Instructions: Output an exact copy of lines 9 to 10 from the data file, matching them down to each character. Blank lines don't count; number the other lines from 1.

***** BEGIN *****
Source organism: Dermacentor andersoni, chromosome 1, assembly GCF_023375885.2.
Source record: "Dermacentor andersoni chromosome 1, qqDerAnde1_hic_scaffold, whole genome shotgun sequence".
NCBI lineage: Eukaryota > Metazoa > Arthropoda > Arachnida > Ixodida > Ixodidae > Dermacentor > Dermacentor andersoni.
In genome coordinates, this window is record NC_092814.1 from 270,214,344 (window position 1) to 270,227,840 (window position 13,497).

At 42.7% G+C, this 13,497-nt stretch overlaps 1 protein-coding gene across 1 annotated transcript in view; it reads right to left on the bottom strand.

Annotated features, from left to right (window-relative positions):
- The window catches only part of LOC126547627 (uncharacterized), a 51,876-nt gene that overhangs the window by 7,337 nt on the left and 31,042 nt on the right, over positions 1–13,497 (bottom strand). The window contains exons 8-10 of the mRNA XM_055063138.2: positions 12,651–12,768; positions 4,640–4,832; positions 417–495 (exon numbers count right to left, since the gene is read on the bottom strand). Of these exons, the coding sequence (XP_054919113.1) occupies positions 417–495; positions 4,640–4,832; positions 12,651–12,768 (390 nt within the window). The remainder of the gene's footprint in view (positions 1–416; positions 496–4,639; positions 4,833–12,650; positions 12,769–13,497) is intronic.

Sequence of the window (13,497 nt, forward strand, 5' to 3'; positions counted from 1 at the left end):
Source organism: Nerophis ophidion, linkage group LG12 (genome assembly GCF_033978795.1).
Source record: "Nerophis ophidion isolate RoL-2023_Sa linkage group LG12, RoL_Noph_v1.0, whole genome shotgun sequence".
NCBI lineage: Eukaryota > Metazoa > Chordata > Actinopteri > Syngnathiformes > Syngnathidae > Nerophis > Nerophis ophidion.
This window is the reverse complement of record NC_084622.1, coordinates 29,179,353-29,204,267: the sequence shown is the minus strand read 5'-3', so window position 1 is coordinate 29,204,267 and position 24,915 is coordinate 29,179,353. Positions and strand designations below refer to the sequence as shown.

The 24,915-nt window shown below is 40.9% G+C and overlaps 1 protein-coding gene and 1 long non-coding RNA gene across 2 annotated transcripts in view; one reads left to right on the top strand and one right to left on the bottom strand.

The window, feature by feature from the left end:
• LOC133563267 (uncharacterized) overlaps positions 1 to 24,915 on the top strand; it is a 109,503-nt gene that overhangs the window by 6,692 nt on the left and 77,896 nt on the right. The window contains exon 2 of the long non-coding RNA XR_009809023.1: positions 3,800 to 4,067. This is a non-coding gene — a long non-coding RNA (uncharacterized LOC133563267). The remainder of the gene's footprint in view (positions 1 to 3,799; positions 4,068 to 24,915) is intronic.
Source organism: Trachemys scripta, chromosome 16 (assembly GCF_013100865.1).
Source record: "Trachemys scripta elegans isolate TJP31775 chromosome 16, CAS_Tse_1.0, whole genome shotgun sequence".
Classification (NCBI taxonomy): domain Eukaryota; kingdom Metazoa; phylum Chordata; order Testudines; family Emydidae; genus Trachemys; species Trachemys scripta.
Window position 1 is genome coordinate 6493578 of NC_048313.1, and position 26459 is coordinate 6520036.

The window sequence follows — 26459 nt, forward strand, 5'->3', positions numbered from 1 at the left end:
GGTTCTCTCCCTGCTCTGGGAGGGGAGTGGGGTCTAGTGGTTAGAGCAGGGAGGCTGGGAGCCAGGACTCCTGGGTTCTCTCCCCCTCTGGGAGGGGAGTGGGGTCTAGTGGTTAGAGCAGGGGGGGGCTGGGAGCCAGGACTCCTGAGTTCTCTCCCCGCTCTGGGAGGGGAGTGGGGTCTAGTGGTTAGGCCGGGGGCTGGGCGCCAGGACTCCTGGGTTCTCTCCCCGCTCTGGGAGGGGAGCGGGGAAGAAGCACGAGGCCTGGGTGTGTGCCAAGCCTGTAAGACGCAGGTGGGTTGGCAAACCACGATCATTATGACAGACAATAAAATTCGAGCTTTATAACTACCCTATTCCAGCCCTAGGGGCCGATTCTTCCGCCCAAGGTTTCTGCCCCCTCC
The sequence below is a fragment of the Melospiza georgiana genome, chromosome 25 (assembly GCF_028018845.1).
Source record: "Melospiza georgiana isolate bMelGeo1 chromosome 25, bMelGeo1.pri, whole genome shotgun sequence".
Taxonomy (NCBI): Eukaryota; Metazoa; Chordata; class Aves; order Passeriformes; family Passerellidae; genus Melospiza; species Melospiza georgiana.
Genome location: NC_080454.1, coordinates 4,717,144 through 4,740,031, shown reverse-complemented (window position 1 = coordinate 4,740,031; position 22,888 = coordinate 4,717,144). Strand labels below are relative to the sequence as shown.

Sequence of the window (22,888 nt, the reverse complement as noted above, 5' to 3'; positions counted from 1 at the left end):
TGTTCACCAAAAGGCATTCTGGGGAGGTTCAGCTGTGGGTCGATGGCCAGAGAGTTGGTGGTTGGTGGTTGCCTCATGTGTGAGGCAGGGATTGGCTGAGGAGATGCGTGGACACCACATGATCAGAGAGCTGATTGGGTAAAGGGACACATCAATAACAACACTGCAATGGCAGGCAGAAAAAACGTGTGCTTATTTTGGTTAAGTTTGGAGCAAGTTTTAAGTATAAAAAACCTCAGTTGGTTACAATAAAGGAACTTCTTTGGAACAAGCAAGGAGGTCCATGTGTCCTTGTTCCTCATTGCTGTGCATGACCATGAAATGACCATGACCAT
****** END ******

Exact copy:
Source organism: Nerophis ophidion, linkage group LG12 (genome assembly GCF_033978795.1).
Source record: "Nerophis ophidion isolate RoL-2023_Sa linkage group LG12, RoL_Noph_v1.0, whole genome shotgun sequence".